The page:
I have been working as a film journalist since 2010, dividing the first four years between radio broadcasting and entertainment writing in the Dallas-Fort Worth metroplex. In 2014, I entered Fresh Fiction (FreshFiction.tv) as the features editor. The following year, I stepped into the film critic position at the Denton Record-Chronicle, a daily North Texas print publication. My time is dedicated to writing theatrical film reviews, at-home entertainment columns, and conducting interviews with on-screen talent and filmmakers, as well as hosting a podcast devoted to genre filmmaking (called My Bloody Podcast). I've been married for seven happy years, and I have one son who is all about dinosaurs just like his dad.
Connor Bynum // Film Critic
The first TRANSFORMERS movie came out when I was 16 years old. And like any opinionated aspiring film student, I was determined to defend the hell out of what I thought was the coolest thing in the history of ever. Fast forward to 10 years and four sequels later, and I can honestly say that I’ve run out excuses. This franchise has become nothing more than a tired exercise in excess and explosions.
But who am I kidding? You and I both know that at this point, it could not matter any less what I have to say about this garbage. You’ve already made up your mind on whether or not you’re going to continue to finance Hollywood’s favorite malignant tumor. Yet, I cannot help but feel that if this review can keep at least one person from paying their money to see the same movie a fifth time, I’ll have made a difference. So let’s get through this.
The story to TRANSFORMERS: THE LAST KNIGHT is mind-numbingly incoherent, even for the already low standards set by this series. Essentially, Optimus Prime (a bored Peter Cullen) has returned to his home planet of Cybertron only be enslaved by his maker, Quintessa (Gemma Chan), and sent on a mission to save his home world that will destroy Earth in the process. If this sounds familiar, that’s because it is. This storyline is more or less a combination of the events of the third and fourth films in the franchise, but repackaged into something “new.”
To its credit, THE LAST KNIGHT is somehow able to take itself too seriously and at the same time be completely absurd. Such a delicate balance can only be achieved by a special kind of psychopath. Michael Bay returns to direct and is clearly just going through the motions this time around. Also reprising his role from previous entries is Mark Wahlberg as the failed inventor/successful dude-bro Cade Yeager. Cade has taken into hiding after the events of 2014’s AGE OF EXTINCTION and fosters refugee Autobots who are now all being hunted down by the U.S. Government. Again. Yeager’s daughter Tessa (Nicola Peltz) wisely sits this one out, because associating with Transformers has never been known to end well for anyone.
Newcomer to the series, Isabela Moner, plays the strong willed and tough talking Izabella (with a “Z”) whose parents were killed in the events of the third film. Izabella is a conflicting character because trailers would have one believe that she plays a prominent role in the film. No. She all but disappears from the story after the first hour or so and doesn’t show up again until the last act.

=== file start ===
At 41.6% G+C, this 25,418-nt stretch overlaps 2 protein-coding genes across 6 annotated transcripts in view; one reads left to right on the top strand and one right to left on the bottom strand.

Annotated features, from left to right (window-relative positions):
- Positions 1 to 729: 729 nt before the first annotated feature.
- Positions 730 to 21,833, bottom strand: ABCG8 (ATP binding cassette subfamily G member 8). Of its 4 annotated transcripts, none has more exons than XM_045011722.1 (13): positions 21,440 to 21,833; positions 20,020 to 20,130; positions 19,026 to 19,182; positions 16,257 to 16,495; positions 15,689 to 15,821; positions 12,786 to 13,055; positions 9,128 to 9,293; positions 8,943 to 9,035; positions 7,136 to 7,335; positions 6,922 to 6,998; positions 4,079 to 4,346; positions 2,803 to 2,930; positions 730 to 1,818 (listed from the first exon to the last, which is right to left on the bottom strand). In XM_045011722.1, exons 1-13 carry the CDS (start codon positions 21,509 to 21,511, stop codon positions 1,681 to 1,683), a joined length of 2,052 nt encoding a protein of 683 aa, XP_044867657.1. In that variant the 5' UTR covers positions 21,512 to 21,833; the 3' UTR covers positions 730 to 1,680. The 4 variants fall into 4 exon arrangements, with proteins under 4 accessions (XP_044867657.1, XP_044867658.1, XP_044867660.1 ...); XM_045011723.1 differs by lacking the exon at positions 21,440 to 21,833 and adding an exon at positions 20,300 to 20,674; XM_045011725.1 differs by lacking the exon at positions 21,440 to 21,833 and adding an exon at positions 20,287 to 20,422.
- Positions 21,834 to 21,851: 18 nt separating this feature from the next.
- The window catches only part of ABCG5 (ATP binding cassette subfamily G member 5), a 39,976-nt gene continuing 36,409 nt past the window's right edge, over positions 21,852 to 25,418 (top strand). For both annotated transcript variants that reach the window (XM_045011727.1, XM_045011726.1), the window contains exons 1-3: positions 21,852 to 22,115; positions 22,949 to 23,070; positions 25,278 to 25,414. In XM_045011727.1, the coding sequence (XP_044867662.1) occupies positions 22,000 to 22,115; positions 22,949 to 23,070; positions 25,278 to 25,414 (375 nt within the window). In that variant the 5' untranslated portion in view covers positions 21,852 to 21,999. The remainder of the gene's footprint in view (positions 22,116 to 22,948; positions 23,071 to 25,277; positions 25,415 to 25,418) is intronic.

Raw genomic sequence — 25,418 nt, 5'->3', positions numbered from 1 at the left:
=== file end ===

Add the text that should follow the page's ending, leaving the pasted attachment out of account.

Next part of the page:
The main problem with this character isn’t that she’s annoying. She is, but that’s not the main problem. Her first two scenes carry the emotional weight that belong in the end of any normal film. They imply that she’s been through a long emotional journey and her tear-filled performance is meant to stir similar feelings in the audience. Yet Bay throws these moments into our faces within five minutes of her introduction, giving the audience no reason at all to connect with her on an any level. We just met her and she’s in tears over the loss of her friend that we also just met. Who cares?
Also on the female front is Laura Haddock (GUARDIANS OF THE GALAXY) who plays the inexplicably single scholar Vivian Wembley. That’s pretty much it for her character. Moving on.
Sir Anthony Hopkins does his best to liven up the story as billionaire historian, Sir Edmund Burton, but is never able to shake the perception that he wandered onto the wrong set and nobody bothered to tell him about it. Accompanied by a painfully annoying robot butler, Hopkins is unfortunately wasted potential.
If you are foolish enough to shell out the big bucks to see THE LAST KNIGHT in IMAX 3D, be warned this actually adds more reason to dislike the film. While the use of 3D is perfectly fine in a film featuring top notch visual quality, Bay simply doesn’t seem to have a grasp on how to properly use the IMAX format. Notably popular Christopher Nolan films like THE DARK KNIGHT and INTERSTELLAR would have specific scenes or set pieces filmed in IMAX and would have a more traditional aspect ratio for other scenes. (IMAX scenes take up the entirety of the screen while non IMAX scenes have the distinctive black bars at the top and bottom). This method works for Nolan’s films because he knows when and when not to use the format. Bay forgoes this subtlety by having seemingly every other shot in the film switch back and forth between the two aspect ratios and it’s nauseating.
THE LAST KNIGHT is an abomination. It may have one or two enjoyable moments and some of the best visual effects artists in the business, but Bay isn’t going to stop making these movies if we keep paying to see them.
TRANSFORMERS: THE LAST KNIGHT opens Wednesday, June 21.